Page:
Stewardship and climate change

No one would call the farmer, Illinois Farm Bureau leader and Bush Administration appointee an environmental wacko. But Leland Strom says agriculture should not dismiss climate change. Citing crop damage from extreme weather, he said let’s develop a plan to deal with it.

Dr. James Hansen, a native Iowan who heads the National Aeronautics and Space Administration Goddard Institute for Space Studies, has documented a “stunning increase in the frequency of extremely hot summers. The odds that natural variability created these extremes are minuscule, vanishingly small,” he wrote. “To count on those odds would be like quitting your job and playing the lottery to pay the bills.”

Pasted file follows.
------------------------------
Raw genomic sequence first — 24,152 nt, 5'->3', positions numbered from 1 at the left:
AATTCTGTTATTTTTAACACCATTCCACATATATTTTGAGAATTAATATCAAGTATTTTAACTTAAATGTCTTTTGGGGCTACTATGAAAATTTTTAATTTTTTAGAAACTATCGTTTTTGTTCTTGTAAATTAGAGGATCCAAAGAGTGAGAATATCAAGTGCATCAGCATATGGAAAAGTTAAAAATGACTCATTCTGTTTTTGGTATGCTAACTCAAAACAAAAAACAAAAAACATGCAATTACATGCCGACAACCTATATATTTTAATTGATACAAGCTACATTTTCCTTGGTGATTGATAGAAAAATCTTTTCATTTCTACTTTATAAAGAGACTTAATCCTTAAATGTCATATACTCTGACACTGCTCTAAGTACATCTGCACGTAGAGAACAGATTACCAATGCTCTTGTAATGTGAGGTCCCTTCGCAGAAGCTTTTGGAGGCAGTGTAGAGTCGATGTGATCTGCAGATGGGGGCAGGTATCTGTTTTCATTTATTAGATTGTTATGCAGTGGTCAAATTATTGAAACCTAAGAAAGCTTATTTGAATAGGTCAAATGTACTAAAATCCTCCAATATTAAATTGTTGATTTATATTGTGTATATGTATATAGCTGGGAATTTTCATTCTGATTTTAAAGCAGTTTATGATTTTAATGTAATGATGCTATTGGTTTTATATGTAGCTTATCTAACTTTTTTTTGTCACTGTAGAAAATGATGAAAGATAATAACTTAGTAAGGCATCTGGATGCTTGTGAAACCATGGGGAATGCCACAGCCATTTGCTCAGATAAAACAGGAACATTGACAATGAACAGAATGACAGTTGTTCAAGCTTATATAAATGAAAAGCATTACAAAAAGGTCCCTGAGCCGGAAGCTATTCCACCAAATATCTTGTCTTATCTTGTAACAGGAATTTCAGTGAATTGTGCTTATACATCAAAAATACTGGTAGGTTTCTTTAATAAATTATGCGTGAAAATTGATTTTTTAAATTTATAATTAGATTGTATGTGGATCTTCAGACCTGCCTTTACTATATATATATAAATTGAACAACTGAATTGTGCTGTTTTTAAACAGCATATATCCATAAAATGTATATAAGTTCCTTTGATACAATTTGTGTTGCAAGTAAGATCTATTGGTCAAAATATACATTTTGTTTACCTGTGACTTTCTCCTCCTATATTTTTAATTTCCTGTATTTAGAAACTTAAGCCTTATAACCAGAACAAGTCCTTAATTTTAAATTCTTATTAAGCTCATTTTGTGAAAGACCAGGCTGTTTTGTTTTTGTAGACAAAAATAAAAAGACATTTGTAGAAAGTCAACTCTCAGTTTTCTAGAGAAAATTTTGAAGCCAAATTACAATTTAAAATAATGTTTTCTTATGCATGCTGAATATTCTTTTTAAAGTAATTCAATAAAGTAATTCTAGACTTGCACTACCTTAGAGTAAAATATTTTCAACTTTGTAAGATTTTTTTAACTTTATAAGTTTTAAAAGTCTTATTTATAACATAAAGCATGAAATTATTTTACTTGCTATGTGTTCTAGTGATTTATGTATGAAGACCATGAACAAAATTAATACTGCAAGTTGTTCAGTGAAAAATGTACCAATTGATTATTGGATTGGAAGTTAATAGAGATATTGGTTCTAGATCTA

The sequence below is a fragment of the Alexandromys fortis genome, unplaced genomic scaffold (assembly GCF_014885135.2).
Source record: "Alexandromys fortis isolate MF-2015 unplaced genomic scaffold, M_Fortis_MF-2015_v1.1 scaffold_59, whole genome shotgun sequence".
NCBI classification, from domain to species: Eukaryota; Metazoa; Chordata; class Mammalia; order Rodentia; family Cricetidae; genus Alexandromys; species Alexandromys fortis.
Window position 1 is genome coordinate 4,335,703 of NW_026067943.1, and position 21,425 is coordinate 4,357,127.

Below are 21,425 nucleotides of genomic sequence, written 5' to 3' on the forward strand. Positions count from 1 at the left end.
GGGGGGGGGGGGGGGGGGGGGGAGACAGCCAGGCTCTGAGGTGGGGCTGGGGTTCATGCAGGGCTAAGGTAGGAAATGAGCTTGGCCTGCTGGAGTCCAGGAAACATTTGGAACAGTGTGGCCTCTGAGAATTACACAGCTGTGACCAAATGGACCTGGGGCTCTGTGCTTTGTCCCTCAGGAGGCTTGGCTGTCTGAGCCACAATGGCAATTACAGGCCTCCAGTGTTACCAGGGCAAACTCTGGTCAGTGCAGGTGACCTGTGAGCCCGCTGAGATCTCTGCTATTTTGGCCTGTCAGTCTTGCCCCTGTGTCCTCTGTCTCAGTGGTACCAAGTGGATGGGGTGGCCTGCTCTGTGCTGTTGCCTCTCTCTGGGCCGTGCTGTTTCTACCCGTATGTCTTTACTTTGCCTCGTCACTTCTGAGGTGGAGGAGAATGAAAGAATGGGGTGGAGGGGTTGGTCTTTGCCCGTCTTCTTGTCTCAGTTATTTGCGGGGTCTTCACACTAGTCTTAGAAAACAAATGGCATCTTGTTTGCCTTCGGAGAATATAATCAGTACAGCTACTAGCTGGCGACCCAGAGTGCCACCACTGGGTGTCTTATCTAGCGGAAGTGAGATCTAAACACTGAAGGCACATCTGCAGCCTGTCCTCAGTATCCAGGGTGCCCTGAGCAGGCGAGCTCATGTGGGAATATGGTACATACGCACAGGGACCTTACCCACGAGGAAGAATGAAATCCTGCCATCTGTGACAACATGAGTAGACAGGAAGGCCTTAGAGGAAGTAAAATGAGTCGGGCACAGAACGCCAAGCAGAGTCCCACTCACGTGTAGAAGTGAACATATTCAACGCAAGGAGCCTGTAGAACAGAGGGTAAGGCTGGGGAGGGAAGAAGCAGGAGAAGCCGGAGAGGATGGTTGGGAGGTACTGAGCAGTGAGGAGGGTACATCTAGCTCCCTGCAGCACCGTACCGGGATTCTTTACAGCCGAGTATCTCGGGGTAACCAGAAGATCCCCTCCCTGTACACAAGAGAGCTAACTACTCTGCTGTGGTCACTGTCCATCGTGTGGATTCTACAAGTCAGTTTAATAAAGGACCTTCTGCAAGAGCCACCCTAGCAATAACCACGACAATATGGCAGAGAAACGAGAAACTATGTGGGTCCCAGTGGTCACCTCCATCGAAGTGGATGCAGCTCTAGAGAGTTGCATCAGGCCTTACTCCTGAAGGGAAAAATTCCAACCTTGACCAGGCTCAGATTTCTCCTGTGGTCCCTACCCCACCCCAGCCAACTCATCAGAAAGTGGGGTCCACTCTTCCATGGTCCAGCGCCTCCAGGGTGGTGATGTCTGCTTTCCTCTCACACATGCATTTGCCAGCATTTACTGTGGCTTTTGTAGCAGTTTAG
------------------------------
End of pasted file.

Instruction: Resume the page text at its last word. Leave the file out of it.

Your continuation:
Some variability is natural, says Hansen. But we are seeing more hot years for every cool year. Extremely hot temperatures covered just a fraction of one percent of the globe from 1951 to 1980, but now cover 10 percent.

The good news is that we can make big reductions in greenhouse gas emissions without damaging our quality of life.

We can cost effectively begin replacing coal power plants with wind and natural gas. We increase federal fuel efficiency standards to drive development of new technology to improve gas mileage. Farmers can contribute to greenhouse gas reduction by capturing more carbon in the soil as organic matter – and be paid for it.

We have the opportunity and responsibility to take corrective action. We owe it to the next generation to leave the land as well as we received it. Let’s not fail them.


The Center for Rural Affairs was established in 1973 as an unaffiliated nonprofit corporation under IRS code 501(c)3. The Center for Rural Affairs was formed by rural Nebraskans concerned about family farms and rural communities, and we work to strengthen small businesses, family farms and ranches, and rural communities.